To determine whether σ-conotoxin is a competitive antagonist, we tested the ability of purified toxin to displace the competitive antagonist [3H]-zacopride from HEK293 cells stably expressing 5-HT3 receptors (15). These data show that σ-conotoxin potently displaced [3H]-zacopride, with a median inhibitory concentration (IC50) of 53 ± 3 nM, from which an inhibition constant (K i) of 4.8 ± 0.3 nM was derived (Fig. 2C). The interaction of σ-conotoxin with the 5-HT3 receptor rivals the highly specific and potent synthetic small molecule antagonists, such as zacopride, ondansetron, and MDL 72222, which have reportedK i's of 0.1 to 1.9 nM, 0.9 to 6.0 nM, and 5.3 to 55 nM, respectively (16). σ-Conotoxin has a Hill coefficient of 1.0, which suggests that it interacts with a single site or with multiple noncooperative sites. We also asked whether σ-conotoxin could interact with the 5-HT4 subtype, a metabotropic receptor that is activated by some antagonists of the 5-HT3 receptor. Competitive radioligand binding studies with the 5-HT4 antagonist [3H]-GR-113808 did not reveal any interaction between σ-conotoxin and the cloned 5-HT4 receptor (13). We also asked whether σ-conotoxin could inactivate a chimeric ion channel in which the putative extracellular ligand binding domain of the 5-HT3receptor is replaced with the cognate region of the α7 nicotinic acetylcholine receptor (nAChR) (17). The failure of purified σ-conotoxin to block the α7/5-HT3 chimera (Fig. 2B) is consistent with our findings that the toxin inactivates the 5-HT3 receptor primarily through competitive antagonism, which is presumably mediated through interaction of the toxin with the extracellular domain of the receptor.

The identification of σ-conotoxin demonstrates that the serotonergic system is a target for venoms of predatory snails. The 5-HT3 receptor is the first known molecular target of any Br-Trp–containing conotoxin, and perhaps this derivatized tryptophan residue is an important determinant of the pharmacological specificity of σ-conotoxin, because the endogenous agonist for 5-HT receptors is a hydroxylated tryptophan derivative (Fig. 1C). Indeed, the 6-Br-Trp moiety is located within the largest intercysteine segment of the toxin, a hypervariable region of conotoxin peptides that has been hypothesized to play a critical role in defining target specificity (5, 18). Thus, perhaps the 6-Br-Trp moiety is situated within a constrained loop of the toxin in a configuration that favors interaction with the serotonin binding site. Tests of this hypothesis await the availability of functional synthetic toxin peptide containing substitutions at the Br-Trp position. A related question is whether other Br-Trp–containing conotoxins target 5-HT receptors. We tested the ability of two such peptides, bromocontryphan and bromoheptapeptide, to block the activity of 5-HT1A, 5-HT2A, 5-HT2C, and 5-HT3 receptors. No inhibition was observed, although many other receptor and channel subtypes still remain as potential targets for brominated toxins.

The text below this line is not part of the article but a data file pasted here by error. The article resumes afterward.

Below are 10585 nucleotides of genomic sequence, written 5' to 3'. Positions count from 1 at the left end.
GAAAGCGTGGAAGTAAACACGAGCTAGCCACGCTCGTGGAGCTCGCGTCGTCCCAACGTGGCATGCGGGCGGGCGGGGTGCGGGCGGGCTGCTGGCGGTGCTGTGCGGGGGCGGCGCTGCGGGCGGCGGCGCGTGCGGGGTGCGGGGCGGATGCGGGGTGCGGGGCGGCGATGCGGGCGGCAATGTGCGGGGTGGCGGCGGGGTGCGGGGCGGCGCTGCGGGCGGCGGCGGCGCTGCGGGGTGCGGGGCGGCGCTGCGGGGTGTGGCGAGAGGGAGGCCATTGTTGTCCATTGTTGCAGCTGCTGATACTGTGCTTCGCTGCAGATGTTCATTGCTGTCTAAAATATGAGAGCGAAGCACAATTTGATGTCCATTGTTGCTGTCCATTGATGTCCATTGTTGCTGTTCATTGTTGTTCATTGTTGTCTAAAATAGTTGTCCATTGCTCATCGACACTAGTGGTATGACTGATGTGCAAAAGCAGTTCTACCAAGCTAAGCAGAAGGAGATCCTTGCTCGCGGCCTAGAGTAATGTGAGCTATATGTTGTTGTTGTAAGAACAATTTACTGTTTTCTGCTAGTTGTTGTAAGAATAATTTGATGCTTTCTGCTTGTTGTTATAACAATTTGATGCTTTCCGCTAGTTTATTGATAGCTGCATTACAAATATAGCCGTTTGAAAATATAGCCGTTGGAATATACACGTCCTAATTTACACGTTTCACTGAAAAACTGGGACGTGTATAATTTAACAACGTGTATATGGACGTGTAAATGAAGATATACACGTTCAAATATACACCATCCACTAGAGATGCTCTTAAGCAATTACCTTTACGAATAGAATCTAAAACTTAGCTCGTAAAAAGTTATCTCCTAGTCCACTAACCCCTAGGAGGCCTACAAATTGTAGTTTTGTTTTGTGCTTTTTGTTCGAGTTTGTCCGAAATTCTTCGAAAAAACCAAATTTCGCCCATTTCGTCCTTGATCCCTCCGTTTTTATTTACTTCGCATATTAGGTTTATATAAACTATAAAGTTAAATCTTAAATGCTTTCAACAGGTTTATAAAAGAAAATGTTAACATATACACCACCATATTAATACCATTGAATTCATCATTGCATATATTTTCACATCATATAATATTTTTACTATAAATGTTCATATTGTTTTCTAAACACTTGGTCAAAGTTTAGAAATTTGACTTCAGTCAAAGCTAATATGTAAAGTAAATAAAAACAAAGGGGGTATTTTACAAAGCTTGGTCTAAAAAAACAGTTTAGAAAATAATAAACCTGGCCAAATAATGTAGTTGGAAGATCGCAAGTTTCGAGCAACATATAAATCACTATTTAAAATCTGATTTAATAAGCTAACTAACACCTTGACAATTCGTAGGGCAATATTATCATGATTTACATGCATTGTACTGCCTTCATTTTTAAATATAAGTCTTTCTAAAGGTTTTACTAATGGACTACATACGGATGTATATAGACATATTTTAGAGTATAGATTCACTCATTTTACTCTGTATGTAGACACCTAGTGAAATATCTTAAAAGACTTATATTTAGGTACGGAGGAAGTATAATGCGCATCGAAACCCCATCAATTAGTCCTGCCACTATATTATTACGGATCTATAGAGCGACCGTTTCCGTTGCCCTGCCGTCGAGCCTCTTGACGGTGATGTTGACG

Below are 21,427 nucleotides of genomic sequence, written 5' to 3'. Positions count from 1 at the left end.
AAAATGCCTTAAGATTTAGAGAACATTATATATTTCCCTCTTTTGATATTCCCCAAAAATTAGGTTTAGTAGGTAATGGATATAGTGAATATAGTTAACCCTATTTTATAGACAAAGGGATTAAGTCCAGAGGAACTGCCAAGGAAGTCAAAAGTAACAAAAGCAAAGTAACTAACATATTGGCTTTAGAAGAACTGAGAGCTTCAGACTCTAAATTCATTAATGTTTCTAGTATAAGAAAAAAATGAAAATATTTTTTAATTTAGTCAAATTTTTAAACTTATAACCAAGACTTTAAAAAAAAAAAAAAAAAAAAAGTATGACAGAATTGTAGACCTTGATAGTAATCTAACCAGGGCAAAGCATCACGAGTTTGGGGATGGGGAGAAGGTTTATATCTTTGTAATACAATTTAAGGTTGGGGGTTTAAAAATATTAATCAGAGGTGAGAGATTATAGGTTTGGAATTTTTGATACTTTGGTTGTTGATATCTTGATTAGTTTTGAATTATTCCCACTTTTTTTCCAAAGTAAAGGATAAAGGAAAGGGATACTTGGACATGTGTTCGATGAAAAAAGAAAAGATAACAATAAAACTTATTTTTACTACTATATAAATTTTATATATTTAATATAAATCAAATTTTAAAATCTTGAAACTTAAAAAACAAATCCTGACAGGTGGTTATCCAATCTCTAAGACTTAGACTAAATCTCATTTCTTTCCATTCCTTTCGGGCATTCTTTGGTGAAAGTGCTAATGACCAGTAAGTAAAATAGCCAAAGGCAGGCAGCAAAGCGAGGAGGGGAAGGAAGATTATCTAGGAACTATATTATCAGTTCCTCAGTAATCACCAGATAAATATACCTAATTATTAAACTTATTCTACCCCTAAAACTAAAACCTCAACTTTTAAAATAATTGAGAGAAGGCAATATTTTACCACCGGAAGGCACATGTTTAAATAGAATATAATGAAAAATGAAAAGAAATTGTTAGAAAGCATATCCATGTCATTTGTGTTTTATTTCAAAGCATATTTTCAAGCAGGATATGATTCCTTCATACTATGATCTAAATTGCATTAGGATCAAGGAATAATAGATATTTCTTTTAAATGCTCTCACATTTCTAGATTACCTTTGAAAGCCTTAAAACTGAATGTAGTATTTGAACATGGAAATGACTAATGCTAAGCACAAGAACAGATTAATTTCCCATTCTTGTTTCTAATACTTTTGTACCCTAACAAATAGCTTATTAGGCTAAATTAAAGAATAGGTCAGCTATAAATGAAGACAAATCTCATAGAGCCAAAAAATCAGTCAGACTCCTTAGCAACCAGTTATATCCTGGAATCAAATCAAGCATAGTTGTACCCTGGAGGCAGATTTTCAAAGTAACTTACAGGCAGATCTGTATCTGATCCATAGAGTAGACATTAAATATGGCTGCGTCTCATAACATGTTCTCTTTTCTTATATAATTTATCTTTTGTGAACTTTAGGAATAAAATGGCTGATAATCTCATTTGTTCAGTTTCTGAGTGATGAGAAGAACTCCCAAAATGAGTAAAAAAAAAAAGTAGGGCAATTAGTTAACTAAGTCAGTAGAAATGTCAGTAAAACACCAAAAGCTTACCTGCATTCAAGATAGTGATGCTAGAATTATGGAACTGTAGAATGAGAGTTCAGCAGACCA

Predatory strategies of Conus snails include multiple simultaneous mechanisms for immobilizing prey through neuromuscular and sensory blockade and excitotoxic shock (5). Inactivation of 5-HT3 receptors could contribute to inhibition of neurotransmitter release at motor or sensory synapses. Irrespective of whether 5-HT receptors in fish are bona fide physiological targets for conotoxins, venom of the Conussnail can be viewed as a combinatorial peptide library that maintains a broad spectrum of neuroactive ligands capable of incapacitating prey through myriad molecular mechanisms. σ-Conotoxin is a potent reagent with which to probe the agonist binding site of one member of an important class of ligand-gated ion channels.

  • * To whom correspondence should be addressed. E-mail: julius{at}socrates.ucsf.edu